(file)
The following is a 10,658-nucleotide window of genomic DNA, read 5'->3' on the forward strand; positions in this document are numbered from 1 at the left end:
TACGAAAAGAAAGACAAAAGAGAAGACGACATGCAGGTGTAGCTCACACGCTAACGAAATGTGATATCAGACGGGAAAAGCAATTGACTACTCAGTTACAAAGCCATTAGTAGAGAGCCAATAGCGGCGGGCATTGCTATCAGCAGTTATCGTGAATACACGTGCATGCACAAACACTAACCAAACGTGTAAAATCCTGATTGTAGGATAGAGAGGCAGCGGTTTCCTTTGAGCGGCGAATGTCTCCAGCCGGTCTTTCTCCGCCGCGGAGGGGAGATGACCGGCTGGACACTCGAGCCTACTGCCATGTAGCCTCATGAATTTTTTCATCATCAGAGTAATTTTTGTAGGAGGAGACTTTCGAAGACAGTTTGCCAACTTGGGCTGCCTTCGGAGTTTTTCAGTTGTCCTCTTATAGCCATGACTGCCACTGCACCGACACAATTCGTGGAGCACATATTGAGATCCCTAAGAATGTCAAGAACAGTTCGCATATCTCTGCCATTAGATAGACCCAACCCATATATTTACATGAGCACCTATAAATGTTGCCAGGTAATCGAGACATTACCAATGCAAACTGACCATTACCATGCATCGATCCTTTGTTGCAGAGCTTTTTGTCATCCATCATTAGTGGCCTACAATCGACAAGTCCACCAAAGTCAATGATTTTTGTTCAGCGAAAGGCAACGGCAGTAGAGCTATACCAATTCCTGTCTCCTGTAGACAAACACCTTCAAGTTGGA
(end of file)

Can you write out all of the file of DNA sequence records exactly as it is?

The following is a 10,658-nucleotide window of genomic DNA, read 5'->3' on the forward strand; positions in this document are numbered from 1 at the left end:
TACGAAAAGAAAGACAAAAGAGAAGACGACATGCAGGTGTAGCTCACACGCTAACGAAATGTGATATCAGACGGGAAAAGCAATTGACTACTCAGTTACAAAGCCATTAGTAGAGAGCCAATAGCGGCGGGCATTGCTATCAGCAGTTATCGTGAATACACGTGCATGCACAAACACTAACCAAACGTGTAAAATCCTGATTGTAGGATAGAGAGGCAGCGGTTTCCTTTGAGCGGCGAATGTCTCCAGCCGGTCTTTCTCCGCCGCGGAGGGGAGATGACCGGCTGGACACTCGAGCCTACTGCCATGTAGCCTCATGAATTTTTTCATCATCAGAGTAATTTTTGTAGGAGGAGACTTTCGAAGACAGTTTGCCAACTTGGGCTGCCTTCGGAGTTTTTCAGTTGTCCTCTTATAGCCATGACTGCCACTGCACCGACACAATTCGTGGAGCACATATTGAGATCCCTAAGAATGTCAAGAACAGTTCGCATATCTCTGCCATTAGATAGACCCAACCCATATATTTACATGAGCACCTATAAATGTTGCCAGGTAATCGAGACATTACCAATGCAAACTGACCATTACCATGCATCGATCCTTTGTTGCAGAGCTTTTTGTCATCCATCATTAGTGGCCTACAATCGACAAGTCCACCAAAGTCAATGATTTTTGTTCAGCGAAAGGCAACGGCAGTAGAGCTATACCAATTCCTGTCTCCTGTAGACAAACACCTTCAAGTTGGA